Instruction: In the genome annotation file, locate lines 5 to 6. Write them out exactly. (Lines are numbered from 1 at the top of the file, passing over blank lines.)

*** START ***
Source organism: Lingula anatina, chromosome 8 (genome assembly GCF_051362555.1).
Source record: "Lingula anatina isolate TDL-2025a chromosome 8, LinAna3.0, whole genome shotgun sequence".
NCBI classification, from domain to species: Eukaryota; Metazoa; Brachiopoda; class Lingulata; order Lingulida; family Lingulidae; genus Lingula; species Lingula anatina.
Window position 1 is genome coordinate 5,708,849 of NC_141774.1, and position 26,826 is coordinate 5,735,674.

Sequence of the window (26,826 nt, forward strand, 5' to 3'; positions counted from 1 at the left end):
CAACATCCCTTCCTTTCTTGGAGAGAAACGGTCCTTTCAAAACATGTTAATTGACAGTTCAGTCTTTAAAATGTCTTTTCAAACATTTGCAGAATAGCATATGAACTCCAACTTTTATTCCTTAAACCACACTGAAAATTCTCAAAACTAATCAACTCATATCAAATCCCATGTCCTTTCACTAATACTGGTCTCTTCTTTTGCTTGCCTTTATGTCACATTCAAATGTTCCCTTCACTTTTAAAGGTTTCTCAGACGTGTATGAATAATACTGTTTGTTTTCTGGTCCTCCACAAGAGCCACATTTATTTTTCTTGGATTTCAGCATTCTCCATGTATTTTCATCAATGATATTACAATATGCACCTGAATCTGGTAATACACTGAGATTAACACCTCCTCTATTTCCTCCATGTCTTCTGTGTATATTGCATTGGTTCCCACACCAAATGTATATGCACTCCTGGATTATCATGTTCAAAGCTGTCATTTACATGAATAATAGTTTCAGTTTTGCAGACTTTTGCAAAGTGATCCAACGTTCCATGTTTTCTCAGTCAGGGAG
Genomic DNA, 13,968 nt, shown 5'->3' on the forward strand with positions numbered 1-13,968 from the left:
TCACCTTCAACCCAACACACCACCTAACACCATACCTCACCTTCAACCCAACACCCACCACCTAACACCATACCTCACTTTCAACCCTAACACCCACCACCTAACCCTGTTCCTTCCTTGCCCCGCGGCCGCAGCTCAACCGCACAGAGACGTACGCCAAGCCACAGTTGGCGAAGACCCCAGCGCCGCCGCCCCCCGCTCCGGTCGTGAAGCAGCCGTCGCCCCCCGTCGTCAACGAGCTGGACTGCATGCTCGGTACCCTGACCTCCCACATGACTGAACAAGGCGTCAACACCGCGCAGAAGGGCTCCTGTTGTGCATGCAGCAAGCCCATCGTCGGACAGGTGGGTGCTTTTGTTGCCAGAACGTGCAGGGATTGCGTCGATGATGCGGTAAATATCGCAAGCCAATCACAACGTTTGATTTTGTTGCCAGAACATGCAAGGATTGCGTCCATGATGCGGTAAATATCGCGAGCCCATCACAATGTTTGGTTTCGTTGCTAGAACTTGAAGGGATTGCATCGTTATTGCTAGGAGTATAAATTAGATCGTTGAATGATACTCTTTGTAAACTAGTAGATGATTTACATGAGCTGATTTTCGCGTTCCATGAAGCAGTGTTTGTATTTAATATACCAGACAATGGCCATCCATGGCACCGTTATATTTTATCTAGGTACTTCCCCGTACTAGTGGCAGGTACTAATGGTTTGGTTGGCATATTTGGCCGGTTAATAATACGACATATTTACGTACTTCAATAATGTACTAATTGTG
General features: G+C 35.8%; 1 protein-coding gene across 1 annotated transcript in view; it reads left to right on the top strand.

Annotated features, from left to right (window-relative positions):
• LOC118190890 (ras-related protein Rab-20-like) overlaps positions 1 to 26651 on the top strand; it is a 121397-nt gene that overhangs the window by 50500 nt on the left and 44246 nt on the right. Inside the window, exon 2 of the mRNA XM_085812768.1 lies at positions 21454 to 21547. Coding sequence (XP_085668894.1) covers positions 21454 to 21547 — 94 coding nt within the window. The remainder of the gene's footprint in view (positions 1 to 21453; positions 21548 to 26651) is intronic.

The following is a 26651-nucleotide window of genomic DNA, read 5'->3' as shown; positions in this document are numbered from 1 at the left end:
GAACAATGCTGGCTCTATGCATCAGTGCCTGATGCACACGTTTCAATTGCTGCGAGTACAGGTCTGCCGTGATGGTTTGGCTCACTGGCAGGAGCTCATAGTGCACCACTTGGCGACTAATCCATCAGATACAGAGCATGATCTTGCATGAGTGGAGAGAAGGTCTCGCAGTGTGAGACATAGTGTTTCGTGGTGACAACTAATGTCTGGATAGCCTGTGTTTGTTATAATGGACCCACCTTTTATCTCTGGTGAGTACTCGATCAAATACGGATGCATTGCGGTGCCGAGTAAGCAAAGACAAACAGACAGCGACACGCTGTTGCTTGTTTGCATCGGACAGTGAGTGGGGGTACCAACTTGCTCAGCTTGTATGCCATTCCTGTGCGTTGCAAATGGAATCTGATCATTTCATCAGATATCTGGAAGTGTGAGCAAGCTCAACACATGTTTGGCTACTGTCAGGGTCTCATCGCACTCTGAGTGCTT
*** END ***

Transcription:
Sequence of the window (26,826 nt, forward strand, 5' to 3'; positions counted from 1 at the left end):
CAACATCCCTTCCTTTCTTGGAGAGAAACGGTCCTTTCAAAACATGTTAATTGACAGTTCAGTCTTTAAAATGTCTTTTCAAACATTTGCAGAATAGCATATGAACTCCAACTTTTATTCCTTAAACCACACTGAAAATTCTCAAAACTAATCAACTCATATCAAATCCCATGTCCTTTCACTAATACTGGTCTCTTCTTTTGCTTGCCTTTATGTCACATTCAAATGTTCCCTTCACTTTTAAAGGTTTCTCAGACGTGTATGAATAATACTGTTTGTTTTCTGGTCCTCCACAAGAGCCACATTTATTTTTCTTGGATTTCAGCATTCTCCATGTATTTTCATCAATGATATTACAATATGCACCTGAATCTGGTAATACACTGAGATTAACACCTCCTCTATTTCCTCCATGTCTTCTGTGTATATTGCATTGGTTCCCACACCAAATGTATATGCACTCCTGGATTATCATGTTCAAAGCTGTCATTTACATGAATAATAGTTTCAGTTTTGCAGACTTTTGCAAAGTGATCCAACGTTCCATGTTTTCTCAGTCAGGGAG